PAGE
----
Good morning. My body seems to be doing some dry runs in preparation for when Wee-reader makes his appearance, as do the sleepless nights. I was waking up at 5ish last week (Sunday was the exception as I only got up at 830! Woohoo for small wonders), and this morning, after getting up to go to the toilet at 130, I never managed to fall back to sleep. I passed the time with my iPod Touch, using the Kindle app on Night Mode (i.e. white font on a black background), finishing one e-book and starting another as the early morning wore on. Hope you slept better than I did!
Elizabeth And Her German Garden by Elizabeth von Arnim was such a delight. It was my company before bedtime for a few weeks and it was such a gentle, lovely read to send me to sleep. Von Arnim talks quite a bit about her gorgeous garden and her seemingly idyllic, pastoral life in her country house in Germany, of playing with her charming young daughters, bantering with her husband ‘Man of Wrath’, entertaining a not-so-welcome house guest over the holidays. This book was such a gem of a read! The Solitary Summer is the companion to Elizabeth and her German Garden, and I can’t wait to get started on that. However, I decided to read Jules Vernes’ Around the World in 80 Days and found myself about 1/3 through the book.
Reading off a screen tired my eyes so at 5pm, I threw in the towel and headed to the family room, where I lounged on the couch and continued reading Emma Donoghue’s Room, which took a little while to get into (five-year-old Jack’s narration is quite frustrating sometimes, especially when he anthropomorphizes the objects in their Room), but as I read on, I began to better understand the constraints of their situation, and it has grown on me. I’m going to head back to the book after posting this.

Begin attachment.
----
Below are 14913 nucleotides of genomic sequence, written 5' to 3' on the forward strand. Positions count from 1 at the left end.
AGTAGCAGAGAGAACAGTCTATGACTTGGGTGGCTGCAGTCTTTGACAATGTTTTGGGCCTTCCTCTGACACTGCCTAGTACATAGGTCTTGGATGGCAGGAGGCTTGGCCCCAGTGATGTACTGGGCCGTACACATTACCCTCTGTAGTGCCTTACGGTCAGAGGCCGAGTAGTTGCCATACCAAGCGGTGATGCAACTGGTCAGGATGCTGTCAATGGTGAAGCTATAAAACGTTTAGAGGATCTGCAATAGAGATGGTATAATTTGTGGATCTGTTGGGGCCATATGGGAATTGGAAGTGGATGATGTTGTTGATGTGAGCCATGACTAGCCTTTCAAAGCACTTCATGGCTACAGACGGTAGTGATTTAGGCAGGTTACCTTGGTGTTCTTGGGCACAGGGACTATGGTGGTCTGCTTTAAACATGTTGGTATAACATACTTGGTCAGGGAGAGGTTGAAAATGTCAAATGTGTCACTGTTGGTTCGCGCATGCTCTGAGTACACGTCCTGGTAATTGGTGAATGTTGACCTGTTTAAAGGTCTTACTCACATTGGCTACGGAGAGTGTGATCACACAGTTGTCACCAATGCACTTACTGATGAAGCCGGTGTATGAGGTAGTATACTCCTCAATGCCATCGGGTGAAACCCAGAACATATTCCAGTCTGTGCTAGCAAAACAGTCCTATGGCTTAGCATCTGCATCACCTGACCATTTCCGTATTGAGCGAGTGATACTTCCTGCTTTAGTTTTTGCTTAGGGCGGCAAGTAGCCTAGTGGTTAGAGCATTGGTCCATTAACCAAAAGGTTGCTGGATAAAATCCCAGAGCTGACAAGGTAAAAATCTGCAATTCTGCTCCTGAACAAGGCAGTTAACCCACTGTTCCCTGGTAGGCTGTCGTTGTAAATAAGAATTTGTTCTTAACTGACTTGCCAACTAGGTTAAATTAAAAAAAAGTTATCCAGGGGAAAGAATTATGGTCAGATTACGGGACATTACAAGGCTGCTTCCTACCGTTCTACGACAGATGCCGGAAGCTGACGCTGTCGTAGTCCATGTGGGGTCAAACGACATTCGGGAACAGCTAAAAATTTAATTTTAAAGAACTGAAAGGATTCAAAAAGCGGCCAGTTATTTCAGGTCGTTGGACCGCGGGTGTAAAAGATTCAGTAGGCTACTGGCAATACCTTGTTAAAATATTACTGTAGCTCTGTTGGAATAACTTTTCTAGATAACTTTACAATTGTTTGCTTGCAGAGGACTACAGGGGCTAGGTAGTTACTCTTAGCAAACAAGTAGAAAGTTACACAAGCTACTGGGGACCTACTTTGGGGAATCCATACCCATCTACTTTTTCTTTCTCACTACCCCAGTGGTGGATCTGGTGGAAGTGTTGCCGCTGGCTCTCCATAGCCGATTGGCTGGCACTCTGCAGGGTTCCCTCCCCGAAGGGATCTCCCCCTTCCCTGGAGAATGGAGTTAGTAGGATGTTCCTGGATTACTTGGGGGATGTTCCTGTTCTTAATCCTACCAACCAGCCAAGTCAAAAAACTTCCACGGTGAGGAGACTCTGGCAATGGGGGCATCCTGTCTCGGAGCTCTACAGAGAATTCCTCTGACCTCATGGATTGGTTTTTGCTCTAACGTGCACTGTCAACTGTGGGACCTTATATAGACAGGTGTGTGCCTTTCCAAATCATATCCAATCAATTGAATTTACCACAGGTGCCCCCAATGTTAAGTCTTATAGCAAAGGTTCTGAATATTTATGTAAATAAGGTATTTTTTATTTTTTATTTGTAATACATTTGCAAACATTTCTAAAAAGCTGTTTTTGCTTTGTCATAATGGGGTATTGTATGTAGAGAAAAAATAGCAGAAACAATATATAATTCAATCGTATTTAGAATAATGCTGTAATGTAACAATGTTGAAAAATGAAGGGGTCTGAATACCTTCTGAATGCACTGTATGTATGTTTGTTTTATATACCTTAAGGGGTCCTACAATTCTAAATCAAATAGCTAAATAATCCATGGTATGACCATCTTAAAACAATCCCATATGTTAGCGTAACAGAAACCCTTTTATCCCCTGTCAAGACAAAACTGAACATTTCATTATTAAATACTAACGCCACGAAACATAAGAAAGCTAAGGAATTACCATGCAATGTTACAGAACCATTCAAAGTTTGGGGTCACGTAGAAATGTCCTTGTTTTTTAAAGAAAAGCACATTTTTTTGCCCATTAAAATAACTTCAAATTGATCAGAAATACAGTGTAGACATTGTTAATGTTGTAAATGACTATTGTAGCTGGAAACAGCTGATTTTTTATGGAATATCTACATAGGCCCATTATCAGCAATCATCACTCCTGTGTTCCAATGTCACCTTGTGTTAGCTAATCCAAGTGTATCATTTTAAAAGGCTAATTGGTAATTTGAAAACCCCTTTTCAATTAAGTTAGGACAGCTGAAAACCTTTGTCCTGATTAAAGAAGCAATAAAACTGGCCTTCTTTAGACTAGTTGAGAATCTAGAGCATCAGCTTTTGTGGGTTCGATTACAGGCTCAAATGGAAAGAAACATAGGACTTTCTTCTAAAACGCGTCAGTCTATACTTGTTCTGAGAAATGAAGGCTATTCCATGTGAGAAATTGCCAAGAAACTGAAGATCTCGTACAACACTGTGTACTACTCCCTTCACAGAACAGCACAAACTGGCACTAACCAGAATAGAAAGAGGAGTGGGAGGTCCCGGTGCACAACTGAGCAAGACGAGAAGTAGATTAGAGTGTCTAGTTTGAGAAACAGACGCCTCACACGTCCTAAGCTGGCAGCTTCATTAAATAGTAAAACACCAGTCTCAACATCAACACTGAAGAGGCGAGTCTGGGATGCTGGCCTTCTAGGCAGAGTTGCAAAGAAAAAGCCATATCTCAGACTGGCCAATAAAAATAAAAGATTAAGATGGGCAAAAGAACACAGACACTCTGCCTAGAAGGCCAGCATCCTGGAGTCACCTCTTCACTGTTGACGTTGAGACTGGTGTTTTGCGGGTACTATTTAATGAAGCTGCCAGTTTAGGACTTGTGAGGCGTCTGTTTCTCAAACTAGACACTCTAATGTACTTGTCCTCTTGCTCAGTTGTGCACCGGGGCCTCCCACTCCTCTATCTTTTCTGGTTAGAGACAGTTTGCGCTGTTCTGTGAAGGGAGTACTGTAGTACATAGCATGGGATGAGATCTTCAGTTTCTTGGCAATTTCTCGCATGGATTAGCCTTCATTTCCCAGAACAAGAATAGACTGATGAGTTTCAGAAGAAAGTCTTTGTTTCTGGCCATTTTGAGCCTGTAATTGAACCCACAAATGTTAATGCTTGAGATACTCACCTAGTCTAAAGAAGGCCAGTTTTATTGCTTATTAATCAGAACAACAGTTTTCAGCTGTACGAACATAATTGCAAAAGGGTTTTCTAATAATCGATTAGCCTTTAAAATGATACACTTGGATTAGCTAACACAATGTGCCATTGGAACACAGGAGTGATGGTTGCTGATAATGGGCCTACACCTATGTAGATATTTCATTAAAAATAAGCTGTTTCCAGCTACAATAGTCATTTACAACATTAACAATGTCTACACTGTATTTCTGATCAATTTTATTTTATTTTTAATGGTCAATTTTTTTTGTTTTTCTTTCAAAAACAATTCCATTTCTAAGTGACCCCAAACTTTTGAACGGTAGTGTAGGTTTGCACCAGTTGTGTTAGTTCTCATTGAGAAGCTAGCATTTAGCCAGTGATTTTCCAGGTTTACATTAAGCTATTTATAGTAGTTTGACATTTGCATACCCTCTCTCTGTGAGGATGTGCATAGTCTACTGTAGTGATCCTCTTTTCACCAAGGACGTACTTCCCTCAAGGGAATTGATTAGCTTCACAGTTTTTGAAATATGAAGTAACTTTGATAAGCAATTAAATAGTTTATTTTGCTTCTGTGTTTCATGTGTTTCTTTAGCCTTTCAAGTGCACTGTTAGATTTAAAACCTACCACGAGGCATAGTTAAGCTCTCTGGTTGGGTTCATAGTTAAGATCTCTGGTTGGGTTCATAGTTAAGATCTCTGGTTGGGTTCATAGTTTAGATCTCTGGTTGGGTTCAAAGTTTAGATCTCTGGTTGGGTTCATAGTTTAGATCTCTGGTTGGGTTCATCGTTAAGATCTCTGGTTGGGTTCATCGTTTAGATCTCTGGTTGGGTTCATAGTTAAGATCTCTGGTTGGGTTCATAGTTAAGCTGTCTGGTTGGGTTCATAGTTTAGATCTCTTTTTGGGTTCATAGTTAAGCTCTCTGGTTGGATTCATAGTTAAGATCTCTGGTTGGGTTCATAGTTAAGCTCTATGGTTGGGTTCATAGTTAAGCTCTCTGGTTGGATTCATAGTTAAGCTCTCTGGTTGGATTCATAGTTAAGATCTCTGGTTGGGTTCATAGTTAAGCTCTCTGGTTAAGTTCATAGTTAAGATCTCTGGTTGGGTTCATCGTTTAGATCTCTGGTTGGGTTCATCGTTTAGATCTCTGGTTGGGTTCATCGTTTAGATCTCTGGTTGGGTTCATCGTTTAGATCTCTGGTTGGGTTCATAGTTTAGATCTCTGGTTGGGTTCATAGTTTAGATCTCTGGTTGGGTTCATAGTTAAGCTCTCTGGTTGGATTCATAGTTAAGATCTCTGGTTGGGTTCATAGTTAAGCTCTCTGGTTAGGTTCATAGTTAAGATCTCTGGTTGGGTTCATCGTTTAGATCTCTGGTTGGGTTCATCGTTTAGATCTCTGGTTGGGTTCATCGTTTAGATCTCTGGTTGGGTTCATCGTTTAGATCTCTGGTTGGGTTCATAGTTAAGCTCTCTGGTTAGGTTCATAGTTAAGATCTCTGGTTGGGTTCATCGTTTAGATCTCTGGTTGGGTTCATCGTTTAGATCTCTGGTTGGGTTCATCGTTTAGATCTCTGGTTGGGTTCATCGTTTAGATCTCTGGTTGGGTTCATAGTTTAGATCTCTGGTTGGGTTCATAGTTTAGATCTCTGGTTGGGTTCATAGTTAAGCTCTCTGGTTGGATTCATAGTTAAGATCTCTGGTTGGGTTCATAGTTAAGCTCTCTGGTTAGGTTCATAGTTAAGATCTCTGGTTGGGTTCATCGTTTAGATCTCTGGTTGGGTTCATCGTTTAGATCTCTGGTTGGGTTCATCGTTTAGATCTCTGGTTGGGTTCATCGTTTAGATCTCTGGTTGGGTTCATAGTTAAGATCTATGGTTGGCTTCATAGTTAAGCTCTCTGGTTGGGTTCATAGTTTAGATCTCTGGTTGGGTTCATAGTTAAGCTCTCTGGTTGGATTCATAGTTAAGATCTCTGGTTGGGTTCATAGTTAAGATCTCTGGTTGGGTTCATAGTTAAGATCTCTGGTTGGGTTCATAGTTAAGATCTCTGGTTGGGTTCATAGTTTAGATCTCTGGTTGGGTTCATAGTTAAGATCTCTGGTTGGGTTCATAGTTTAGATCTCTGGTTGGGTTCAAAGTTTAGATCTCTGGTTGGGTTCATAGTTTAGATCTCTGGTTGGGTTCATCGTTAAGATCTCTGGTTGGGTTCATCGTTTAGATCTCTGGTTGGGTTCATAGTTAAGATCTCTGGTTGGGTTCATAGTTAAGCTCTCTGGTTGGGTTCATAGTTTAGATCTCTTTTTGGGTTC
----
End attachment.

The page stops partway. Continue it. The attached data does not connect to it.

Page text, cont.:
But first, I ought to write a little about the books I haven’t yet written about. Like Ali and Nino: A Love Story by Kurban Said, who writes with such flowery flourishing prose that sometimes overwhelmed me and made me a bit of a disgruntled reader. On a better note, I liked that it was set in Azerbaijan during WWI and the Russian Revolution, and told the love story of an Azerbaijani Muslim boy and a Georgian Christian girl. It was different and perhaps a little ‘exotic’, but the story and its characters never grew on me. I felt very distant from the story and Said’s tone, which sounded, as Eva said, like a westerner looking in.
Lady of Quality was the first Georgette Heyer that I’ve ever read, and it was a fun romp, if a little bit draggy at parts, especially since it is inevitable that Annis and Mr Carleton get together. It reminded me of Jane Austen’s Pride and Prejudice, but simpler, with fewer dimensions. Still, I’m interested in picking up more from Heyer. I loved the Bath setting and the feisty Annis, and it made for some pretty good light reading, especially in the midst of some heavy ones.
What have you been reading?